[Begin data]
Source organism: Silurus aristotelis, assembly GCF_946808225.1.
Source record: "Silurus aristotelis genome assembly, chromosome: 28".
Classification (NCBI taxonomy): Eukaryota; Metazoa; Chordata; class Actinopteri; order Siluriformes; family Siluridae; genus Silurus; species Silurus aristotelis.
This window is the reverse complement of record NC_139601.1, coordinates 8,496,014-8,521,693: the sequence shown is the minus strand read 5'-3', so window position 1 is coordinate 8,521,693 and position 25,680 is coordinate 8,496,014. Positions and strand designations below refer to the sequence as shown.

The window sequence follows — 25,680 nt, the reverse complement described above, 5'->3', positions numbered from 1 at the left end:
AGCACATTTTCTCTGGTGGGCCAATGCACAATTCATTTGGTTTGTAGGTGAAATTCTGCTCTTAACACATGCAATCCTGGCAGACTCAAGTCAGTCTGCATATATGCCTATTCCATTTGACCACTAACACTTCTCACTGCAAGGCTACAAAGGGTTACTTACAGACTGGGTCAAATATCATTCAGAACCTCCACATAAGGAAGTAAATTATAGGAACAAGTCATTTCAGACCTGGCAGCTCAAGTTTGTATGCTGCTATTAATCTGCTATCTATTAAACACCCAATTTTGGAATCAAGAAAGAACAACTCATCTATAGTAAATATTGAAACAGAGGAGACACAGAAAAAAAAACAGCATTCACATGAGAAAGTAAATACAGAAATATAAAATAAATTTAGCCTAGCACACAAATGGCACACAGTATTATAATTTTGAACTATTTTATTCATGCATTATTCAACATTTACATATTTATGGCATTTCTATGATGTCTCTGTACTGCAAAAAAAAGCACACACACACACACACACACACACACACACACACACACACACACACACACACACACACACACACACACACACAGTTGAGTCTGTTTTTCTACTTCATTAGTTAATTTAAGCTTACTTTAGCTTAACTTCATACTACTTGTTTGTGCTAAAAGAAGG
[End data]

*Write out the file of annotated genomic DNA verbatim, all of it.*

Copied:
Source organism: Silurus aristotelis, assembly GCF_946808225.1.
Source record: "Silurus aristotelis genome assembly, chromosome: 28".
Classification (NCBI taxonomy): Eukaryota; Metazoa; Chordata; class Actinopteri; order Siluriformes; family Siluridae; genus Silurus; species Silurus aristotelis.
This window is the reverse complement of record NC_139601.1, coordinates 8,496,014-8,521,693: the sequence shown is the minus strand read 5'-3', so window position 1 is coordinate 8,521,693 and position 25,680 is coordinate 8,496,014. Positions and strand designations below refer to the sequence as shown.

The window sequence follows — 25,680 nt, the reverse complement described above, 5'->3', positions numbered from 1 at the left end:
AGCACATTTTCTCTGGTGGGCCAATGCACAATTCATTTGGTTTGTAGGTGAAATTCTGCTCTTAACACATGCAATCCTGGCAGACTCAAGTCAGTCTGCATATATGCCTATTCCATTTGACCACTAACACTTCTCACTGCAAGGCTACAAAGGGTTACTTACAGACTGGGTCAAATATCATTCAGAACCTCCACATAAGGAAGTAAATTATAGGAACAAGTCATTTCAGACCTGGCAGCTCAAGTTTGTATGCTGCTATTAATCTGCTATCTATTAAACACCCAATTTTGGAATCAAGAAAGAACAACTCATCTATAGTAAATATTGAAACAGAGGAGACACAGAAAAAAAAACAGCATTCACATGAGAAAGTAAATACAGAAATATAAAATAAATTTAGCCTAGCACACAAATGGCACACAGTATTATAATTTTGAACTATTTTATTCATGCATTATTCAACATTTACATATTTATGGCATTTCTATGATGTCTCTGTACTGCAAAAAAAAGCACACACACACACACACACACACACACACACACACACACACACACACACACACACACACACACACACACACACAGTTGAGTCTGTTTTTCTACTTCATTAGTTAATTTAAGCTTACTTTAGCTTAACTTCATACTACTTGTTTGTGCTAAAAGAAGG